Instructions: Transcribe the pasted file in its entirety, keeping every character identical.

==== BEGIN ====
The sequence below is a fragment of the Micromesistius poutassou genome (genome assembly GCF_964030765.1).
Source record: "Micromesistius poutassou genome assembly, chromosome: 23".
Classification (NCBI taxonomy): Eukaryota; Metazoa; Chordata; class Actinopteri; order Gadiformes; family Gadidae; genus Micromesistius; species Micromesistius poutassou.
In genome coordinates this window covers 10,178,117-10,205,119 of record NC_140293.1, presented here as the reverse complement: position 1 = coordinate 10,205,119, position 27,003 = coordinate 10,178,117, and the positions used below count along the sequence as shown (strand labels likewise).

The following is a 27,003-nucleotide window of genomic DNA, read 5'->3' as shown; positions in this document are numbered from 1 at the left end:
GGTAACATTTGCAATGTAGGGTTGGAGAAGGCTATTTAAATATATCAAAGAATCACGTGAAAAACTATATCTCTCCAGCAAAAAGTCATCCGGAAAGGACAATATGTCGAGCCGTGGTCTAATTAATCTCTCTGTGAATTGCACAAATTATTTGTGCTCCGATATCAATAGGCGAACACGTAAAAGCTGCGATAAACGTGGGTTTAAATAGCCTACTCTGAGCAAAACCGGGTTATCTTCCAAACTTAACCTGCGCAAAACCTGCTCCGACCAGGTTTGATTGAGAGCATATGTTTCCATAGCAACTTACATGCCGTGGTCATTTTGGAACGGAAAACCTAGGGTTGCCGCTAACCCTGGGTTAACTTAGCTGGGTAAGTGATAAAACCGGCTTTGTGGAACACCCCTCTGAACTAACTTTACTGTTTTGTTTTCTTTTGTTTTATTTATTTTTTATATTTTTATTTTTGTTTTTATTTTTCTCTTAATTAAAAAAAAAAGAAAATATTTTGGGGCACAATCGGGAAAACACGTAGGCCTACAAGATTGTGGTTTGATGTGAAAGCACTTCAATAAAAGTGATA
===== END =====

The sequence below is a fragment of the Micromesistius poutassou genome (genome assembly GCF_964030765.1).
Source record: "Micromesistius poutassou genome assembly, chromosome: 23".
Classification (NCBI taxonomy): Eukaryota; Metazoa; Chordata; class Actinopteri; order Gadiformes; family Gadidae; genus Micromesistius; species Micromesistius poutassou.
In genome coordinates this window covers 10,178,117-10,205,119 of record NC_140293.1, presented here as the reverse complement: position 1 = coordinate 10,205,119, position 27,003 = coordinate 10,178,117, and the positions used below count along the sequence as shown (strand labels likewise).

The following is a 27,003-nucleotide window of genomic DNA, read 5'->3' as shown; positions in this document are numbered from 1 at the left end:
GGTAACATTTGCAATGTAGGGTTGGAGAAGGCTATTTAAATATATCAAAGAATCACGTGAAAAACTATATCTCTCCAGCAAAAAGTCATCCGGAAAGGACAATATGTCGAGCCGTGGTCTAATTAATCTCTCTGTGAATTGCACAAATTATTTGTGCTCCGATATCAATAGGCGAACACGTAAAAGCTGCGATAAACGTGGGTTTAAATAGCCTACTCTGAGCAAAACCGGGTTATCTTCCAAACTTAACCTGCGCAAAACCTGCTCCGACCAGGTTTGATTGAGAGCATATGTTTCCATAGCAACTTACATGCCGTGGTCATTTTGGAACGGAAAACCTAGGGTTGCCGCTAACCCTGGGTTAACTTAGCTGGGTAAGTGATAAAACCGGCTTTGTGGAACACCCCTCTGAACTAACTTTACTGTTTTGTTTTCTTTTGTTTTATTTATTTTTTATATTTTTATTTTTGTTTTTATTTTTCTCTTAATTAAAAAAAAAAGAAAATATTTTGGGGCACAATCGGGAAAACACGTAGGCCTACAAGATTGTGGTTTGATGTGAAAGCACTTCAATAAAAGTGATA